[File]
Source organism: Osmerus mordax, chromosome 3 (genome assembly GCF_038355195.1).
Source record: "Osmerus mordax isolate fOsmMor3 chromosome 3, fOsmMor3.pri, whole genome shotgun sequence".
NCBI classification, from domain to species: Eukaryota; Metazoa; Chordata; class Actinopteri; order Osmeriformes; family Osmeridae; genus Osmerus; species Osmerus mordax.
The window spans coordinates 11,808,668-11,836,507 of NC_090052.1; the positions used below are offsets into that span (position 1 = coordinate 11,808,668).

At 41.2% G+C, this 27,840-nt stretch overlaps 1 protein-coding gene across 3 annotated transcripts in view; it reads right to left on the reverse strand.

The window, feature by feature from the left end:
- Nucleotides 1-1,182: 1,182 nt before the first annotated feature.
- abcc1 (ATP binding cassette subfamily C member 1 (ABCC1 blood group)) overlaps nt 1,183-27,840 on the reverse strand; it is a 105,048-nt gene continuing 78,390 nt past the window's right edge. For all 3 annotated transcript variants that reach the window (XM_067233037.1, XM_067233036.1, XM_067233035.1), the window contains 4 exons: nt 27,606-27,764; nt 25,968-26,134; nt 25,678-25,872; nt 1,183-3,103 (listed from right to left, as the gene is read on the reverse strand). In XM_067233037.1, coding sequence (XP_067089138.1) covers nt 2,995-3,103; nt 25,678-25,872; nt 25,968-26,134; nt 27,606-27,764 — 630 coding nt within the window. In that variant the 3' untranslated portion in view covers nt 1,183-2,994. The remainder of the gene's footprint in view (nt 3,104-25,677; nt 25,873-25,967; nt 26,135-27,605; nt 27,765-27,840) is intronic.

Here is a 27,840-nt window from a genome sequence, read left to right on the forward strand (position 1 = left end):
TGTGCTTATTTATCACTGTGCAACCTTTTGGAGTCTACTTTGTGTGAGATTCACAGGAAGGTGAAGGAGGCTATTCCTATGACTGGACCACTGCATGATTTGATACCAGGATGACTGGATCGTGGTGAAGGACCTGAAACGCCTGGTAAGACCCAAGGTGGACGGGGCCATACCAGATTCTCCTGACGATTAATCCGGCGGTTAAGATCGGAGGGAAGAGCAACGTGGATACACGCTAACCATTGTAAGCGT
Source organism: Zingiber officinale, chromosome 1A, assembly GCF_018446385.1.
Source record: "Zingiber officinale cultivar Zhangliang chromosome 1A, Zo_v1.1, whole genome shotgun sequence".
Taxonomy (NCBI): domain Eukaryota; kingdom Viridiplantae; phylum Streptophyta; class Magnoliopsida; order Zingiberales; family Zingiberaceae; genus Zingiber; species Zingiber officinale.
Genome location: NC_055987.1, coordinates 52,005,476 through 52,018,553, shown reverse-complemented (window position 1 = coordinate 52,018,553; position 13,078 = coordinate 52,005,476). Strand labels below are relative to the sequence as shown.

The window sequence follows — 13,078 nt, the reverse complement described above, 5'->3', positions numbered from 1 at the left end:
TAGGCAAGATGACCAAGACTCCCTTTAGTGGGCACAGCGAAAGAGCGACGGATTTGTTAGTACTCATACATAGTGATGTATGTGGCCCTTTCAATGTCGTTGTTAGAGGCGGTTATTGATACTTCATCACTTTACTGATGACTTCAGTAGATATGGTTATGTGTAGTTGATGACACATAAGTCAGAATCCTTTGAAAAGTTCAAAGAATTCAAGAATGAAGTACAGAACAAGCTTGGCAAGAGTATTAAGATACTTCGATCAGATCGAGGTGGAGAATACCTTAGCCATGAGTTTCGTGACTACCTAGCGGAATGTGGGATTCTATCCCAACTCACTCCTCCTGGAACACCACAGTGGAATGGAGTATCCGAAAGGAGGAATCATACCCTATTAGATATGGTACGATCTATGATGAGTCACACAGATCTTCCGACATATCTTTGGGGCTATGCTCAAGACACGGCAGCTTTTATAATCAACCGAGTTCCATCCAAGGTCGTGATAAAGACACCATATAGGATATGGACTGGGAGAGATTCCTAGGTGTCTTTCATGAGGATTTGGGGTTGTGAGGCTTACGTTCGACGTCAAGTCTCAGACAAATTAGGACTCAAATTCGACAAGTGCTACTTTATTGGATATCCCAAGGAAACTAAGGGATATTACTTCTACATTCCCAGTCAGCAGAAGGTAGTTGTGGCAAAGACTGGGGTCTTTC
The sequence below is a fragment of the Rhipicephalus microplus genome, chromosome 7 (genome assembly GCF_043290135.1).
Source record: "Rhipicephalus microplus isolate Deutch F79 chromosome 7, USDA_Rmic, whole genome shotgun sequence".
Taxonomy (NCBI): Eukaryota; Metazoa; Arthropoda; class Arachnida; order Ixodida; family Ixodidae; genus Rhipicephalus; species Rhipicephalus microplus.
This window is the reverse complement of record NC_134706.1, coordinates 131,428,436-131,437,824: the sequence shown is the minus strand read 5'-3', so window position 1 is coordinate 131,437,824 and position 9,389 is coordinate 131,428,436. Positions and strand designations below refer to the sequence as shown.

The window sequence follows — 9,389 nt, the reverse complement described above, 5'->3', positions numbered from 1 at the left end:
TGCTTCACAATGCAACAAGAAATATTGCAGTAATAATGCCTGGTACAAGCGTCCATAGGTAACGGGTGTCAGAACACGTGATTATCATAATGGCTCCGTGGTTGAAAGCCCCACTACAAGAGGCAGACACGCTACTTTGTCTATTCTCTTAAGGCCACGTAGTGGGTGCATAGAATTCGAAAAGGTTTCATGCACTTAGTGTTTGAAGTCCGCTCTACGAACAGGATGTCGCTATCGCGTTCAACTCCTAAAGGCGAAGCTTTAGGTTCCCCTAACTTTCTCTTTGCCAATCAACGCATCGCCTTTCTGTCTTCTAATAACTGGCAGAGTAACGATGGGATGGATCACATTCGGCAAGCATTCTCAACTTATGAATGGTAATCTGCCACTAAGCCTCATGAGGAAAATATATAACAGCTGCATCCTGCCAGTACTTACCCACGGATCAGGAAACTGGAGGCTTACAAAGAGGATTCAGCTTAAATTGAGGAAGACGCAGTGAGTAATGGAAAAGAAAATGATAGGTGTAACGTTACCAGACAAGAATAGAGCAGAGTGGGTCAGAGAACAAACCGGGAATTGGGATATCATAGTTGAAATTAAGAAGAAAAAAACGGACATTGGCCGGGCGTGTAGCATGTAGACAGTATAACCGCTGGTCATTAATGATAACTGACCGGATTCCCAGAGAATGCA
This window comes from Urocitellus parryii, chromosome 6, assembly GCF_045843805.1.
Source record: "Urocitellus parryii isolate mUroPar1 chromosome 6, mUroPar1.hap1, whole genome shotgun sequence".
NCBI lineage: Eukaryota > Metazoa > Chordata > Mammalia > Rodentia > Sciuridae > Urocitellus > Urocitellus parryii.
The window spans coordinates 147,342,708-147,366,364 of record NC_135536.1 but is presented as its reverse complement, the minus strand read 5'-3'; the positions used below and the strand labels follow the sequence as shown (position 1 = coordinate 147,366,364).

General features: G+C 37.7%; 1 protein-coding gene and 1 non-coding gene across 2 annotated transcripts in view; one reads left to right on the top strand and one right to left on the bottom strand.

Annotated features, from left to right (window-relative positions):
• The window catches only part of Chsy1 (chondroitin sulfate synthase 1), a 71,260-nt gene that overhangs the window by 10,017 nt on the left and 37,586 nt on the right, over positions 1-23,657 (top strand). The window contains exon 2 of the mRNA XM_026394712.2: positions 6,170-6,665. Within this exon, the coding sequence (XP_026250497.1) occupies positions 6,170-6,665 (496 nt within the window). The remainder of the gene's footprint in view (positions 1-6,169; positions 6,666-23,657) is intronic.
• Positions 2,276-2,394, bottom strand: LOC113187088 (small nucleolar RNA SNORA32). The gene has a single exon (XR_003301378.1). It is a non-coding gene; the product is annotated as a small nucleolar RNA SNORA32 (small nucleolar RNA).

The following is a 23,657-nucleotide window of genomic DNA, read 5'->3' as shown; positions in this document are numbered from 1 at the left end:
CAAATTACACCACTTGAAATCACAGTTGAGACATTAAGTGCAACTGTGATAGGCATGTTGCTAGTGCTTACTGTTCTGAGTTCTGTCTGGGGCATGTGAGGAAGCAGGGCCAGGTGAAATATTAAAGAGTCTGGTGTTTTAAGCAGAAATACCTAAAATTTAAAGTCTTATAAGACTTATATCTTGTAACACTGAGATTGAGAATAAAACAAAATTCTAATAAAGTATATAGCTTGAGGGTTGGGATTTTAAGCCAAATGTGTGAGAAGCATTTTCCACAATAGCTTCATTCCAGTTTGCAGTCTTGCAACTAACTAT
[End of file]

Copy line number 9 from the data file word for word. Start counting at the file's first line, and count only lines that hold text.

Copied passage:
Here is a 27,840-nt window from a genome sequence, read left to right on the forward strand (position 1 = left end):